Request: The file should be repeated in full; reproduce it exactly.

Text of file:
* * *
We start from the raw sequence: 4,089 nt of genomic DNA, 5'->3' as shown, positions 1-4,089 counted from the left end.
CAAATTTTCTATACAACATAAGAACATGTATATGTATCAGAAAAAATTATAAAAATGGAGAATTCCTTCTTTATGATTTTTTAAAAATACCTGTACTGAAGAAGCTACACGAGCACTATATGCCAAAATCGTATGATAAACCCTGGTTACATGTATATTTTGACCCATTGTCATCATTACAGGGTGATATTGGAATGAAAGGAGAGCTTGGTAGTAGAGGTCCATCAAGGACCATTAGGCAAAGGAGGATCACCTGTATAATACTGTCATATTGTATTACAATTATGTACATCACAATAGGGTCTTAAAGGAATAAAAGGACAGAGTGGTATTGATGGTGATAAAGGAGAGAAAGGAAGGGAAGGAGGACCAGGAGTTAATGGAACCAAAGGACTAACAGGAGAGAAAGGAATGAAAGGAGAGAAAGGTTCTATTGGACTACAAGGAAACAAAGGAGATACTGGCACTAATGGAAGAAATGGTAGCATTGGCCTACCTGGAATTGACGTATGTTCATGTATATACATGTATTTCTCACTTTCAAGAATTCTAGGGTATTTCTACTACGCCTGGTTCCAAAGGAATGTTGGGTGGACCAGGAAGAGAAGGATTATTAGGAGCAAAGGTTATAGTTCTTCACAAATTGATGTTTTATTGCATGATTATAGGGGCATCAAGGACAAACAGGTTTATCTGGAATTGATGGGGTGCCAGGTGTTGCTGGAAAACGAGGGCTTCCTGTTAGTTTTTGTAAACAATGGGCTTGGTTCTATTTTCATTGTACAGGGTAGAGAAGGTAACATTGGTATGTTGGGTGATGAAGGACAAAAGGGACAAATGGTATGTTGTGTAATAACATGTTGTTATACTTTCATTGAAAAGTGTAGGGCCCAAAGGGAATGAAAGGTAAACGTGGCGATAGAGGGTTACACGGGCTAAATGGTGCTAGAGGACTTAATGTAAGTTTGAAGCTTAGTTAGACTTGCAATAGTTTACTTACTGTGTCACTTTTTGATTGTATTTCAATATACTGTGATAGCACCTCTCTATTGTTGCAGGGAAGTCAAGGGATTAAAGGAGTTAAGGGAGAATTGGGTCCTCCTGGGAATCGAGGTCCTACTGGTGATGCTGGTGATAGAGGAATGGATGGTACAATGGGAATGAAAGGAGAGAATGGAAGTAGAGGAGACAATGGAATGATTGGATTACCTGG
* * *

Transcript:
We start from the raw sequence: 4,089 nt of genomic DNA, 5'->3' as shown, positions 1-4,089 counted from the left end.
CAAATTTTCTATACAACATAAGAACATGTATATGTATCAGAAAAAATTATAAAAATGGAGAATTCCTTCTTTATGATTTTTTAAAAATACCTGTACTGAAGAAGCTACACGAGCACTATATGCCAAAATCGTATGATAAACCCTGGTTACATGTATATTTTGACCCATTGTCATCATTACAGGGTGATATTGGAATGAAAGGAGAGCTTGGTAGTAGAGGTCCATCAAGGACCATTAGGCAAAGGAGGATCACCTGTATAATACTGTCATATTGTATTACAATTATGTACATCACAATAGGGTCTTAAAGGAATAAAAGGACAGAGTGGTATTGATGGTGATAAAGGAGAGAAAGGAAGGGAAGGAGGACCAGGAGTTAATGGAACCAAAGGACTAACAGGAGAGAAAGGAATGAAAGGAGAGAAAGGTTCTATTGGACTACAAGGAAACAAAGGAGATACTGGCACTAATGGAAGAAATGGTAGCATTGGCCTACCTGGAATTGACGTATGTTCATGTATATACATGTATTTCTCACTTTCAAGAATTCTAGGGTATTTCTACTACGCCTGGTTCCAAAGGAATGTTGGGTGGACCAGGAAGAGAAGGATTATTAGGAGCAAAGGTTATAGTTCTTCACAAATTGATGTTTTATTGCATGATTATAGGGGCATCAAGGACAAACAGGTTTATCTGGAATTGATGGGGTGCCAGGTGTTGCTGGAAAACGAGGGCTTCCTGTTAGTTTTTGTAAACAATGGGCTTGGTTCTATTTTCATTGTACAGGGTAGAGAAGGTAACATTGGTATGTTGGGTGATGAAGGACAAAAGGGACAAATGGTATGTTGTGTAATAACATGTTGTTATACTTTCATTGAAAAGTGTAGGGCCCAAAGGGAATGAAAGGTAAACGTGGCGATAGAGGGTTACACGGGCTAAATGGTGCTAGAGGACTTAATGTAAGTTTGAAGCTTAGTTAGACTTGCAATAGTTTACTTACTGTGTCACTTTTTGATTGTATTTCAATATACTGTGATAGCACCTCTCTATTGTTGCAGGGAAGTCAAGGGATTAAAGGAGTTAAGGGAGAATTGGGTCCTCCTGGGAATCGAGGTCCTACTGGTGATGCTGGTGATAGAGGAATGGATGGTACAATGGGAATGAAAGGAGAGAATGGAAGTAGAGGAGACAATGGAATGATTGGATTACCTGG